Well it has been a little while since we posted because we finally have started the school term. The students arrived back last week. Most of the students arrived last Monday and Tuesday, and others have trickled in since then. It felt crazy to have all the students back again, after having the college campus be so quiet for a month. I (Ryan) started to teach last week because it was pretty obvious where I would be in the timetable, being as there is only one other computer teacher. The first week of lessons went pretty well. I tried to get an idea of how much they already knew about computers, which was much less then I had expected. So after that I decided that I would work on keyboarding skills with them. I have never taught keyboarding before so we will see how that goes, but I think it is such a great skill to have. So wafts of “find your home keys” can be heard emanating from the computer lab.
Emily worked on trying to figure out exactly what she would be teaching this week, which turned out to be much more work then we thought it would be. Two people that she needed to talk to from the math department only are in on Thursday and Friday, and the department chair over Special Needs Education was out of the country in Kenya. But she tried to do what she could; she was able to have a low-key week, which turned out to be good because she was a bit under the weather.
We had a very eventful weekend of getting stuff done. We planted sweet corn in our garden. Started painting our kitchen. Got lots of shopping done. Did a weeks worth of laundry which we have tried hard to avoid since getting to site. Our fingers still get the handwash virgin rawness from doing that much laundry. And most importantly of all our weekend accomplishments was finishing the 6th Harry Potter together! Which if you are familiar with the series you will know that I had one sad wife on my hands who did not want to believe the ending.
This week Emily has gotten to start teaching her Special Needs classes, which she loved. She volunteered to take on the job of teaching the Special Needs curriculum and acting as a support person for the special needs students on campus when we found out that the college had neither a teacher or the money to hire someone to teach the subject. Her first week in, she is loving it. She hits her stride when she is in front of students and the change in country did not change that. She just went over what it means to have Special Needs, and did some getting to know you activities. All of Emily’s Special Needs classes are with 1st Then all her math classes are with 2nd years and are on Friday. So she is looking forward to getting to fill her time with other stuff during the other weekdays. She is hoping to go to some primary schools and help out with projects there, and possibly participate in a girl’s empowerment group that we think is already operating on the campus. years and are on Monday.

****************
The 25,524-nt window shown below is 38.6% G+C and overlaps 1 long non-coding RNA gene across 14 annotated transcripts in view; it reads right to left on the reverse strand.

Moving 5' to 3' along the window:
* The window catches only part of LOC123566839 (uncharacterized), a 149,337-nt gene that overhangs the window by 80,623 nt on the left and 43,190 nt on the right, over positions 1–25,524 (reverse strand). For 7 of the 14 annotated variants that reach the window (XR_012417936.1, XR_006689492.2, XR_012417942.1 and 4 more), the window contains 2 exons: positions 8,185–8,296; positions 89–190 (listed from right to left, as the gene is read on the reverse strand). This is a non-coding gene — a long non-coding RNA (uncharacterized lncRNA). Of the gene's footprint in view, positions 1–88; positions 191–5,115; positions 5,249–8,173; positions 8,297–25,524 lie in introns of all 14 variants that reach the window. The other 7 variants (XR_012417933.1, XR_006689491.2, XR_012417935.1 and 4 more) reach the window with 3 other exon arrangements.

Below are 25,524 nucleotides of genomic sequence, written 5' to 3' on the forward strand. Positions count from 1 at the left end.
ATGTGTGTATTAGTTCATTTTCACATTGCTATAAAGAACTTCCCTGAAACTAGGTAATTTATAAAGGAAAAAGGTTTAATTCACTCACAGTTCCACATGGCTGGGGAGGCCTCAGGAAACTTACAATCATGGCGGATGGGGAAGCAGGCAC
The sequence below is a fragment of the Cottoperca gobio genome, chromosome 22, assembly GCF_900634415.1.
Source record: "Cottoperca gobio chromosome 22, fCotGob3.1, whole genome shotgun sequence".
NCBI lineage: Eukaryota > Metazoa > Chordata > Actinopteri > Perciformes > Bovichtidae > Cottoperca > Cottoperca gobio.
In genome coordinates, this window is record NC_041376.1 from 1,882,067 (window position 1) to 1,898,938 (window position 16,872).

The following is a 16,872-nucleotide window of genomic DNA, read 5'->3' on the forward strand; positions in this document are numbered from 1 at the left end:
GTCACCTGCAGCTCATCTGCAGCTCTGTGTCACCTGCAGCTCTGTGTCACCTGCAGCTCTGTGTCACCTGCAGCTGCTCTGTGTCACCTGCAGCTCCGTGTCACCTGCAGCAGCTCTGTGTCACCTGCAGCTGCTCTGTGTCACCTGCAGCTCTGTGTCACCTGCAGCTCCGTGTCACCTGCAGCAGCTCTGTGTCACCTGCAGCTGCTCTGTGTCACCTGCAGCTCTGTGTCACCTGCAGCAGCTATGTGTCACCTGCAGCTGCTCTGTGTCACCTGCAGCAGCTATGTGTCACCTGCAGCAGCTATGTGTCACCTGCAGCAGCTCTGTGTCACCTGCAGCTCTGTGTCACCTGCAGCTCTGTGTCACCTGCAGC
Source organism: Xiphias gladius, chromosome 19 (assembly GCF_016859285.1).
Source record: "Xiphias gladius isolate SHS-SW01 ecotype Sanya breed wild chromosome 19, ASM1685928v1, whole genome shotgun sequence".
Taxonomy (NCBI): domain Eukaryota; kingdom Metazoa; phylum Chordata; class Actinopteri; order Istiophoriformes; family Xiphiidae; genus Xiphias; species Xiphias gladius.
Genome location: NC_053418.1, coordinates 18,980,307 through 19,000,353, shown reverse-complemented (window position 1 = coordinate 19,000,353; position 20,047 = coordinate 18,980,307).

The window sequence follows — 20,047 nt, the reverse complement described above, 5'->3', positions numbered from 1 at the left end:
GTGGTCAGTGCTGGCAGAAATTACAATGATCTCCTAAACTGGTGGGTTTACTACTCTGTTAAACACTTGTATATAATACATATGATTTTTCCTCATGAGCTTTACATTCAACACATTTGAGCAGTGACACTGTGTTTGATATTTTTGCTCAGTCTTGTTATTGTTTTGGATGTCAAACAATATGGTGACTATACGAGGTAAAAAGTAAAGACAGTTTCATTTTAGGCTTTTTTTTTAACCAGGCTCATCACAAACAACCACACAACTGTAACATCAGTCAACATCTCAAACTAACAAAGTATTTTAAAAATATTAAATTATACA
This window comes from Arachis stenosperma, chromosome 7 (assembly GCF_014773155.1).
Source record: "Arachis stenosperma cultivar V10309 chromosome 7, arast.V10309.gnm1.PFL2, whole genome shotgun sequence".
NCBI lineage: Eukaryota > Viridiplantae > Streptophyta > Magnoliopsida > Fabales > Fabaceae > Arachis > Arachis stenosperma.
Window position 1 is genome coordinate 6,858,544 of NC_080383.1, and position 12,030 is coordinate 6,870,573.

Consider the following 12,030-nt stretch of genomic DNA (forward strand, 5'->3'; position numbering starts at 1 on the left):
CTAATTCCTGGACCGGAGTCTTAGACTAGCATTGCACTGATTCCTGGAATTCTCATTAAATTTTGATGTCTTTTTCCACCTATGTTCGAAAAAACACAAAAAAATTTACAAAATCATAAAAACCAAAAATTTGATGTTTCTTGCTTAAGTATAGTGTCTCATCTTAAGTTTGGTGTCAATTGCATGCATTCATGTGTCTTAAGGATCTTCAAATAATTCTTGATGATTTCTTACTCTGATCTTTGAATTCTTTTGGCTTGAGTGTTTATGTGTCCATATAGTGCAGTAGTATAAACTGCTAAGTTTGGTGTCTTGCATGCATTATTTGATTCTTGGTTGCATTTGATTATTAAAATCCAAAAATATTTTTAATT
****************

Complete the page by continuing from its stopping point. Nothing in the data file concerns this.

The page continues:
My second week teaching went well but remained bogged down a bit by a power outage and the fact that we have a holiday on Friday. So we are off for a three day weekend starting after we close up the lab tonight. Each Tuesday and Thursday nights the plan is to have open lab hours. I have looked over more computer labs then most people after my experience in Americorps but the computer lab here is a totally different beast. Let me leave you with some of the fun differences I have noticed:
USA: You open a lab and it is full an hour later.
Uganda: You open a lab and it is full an instant later.
USA: If someone is looking at me they are doing something they are not supposed to.
Uganda: If someone is looking at me it is because I am white.
USA: When someone has nothing left to do they leave the lab.
Uganda: When someone has nothing left to do they write inspirational words to their class stream about how they should work and how God Blesses Them.
USA: If the computers are full people wait.
Uganda: If the computers are full they merely push on to a chair with someone.
USA: When someone looks busy they are busy.
Uganda: When someone looks busy they are writing their name in bold colorful letters.
USA: Settings are locked and firewalls exist.
Uganda: Every setting is changed within five minutes by someone who can’t figure out how to double click on an icon as soon as they sit down.
USA: You announce closing a lab and it closes half an hour later.
Uganda: You announce closing a lab and it closes thirty seconds later.
Hoping everyone at home is well,
Ryan KJ (or Mr. Johnson as I am known here, Ugandans don’t do the hyphen)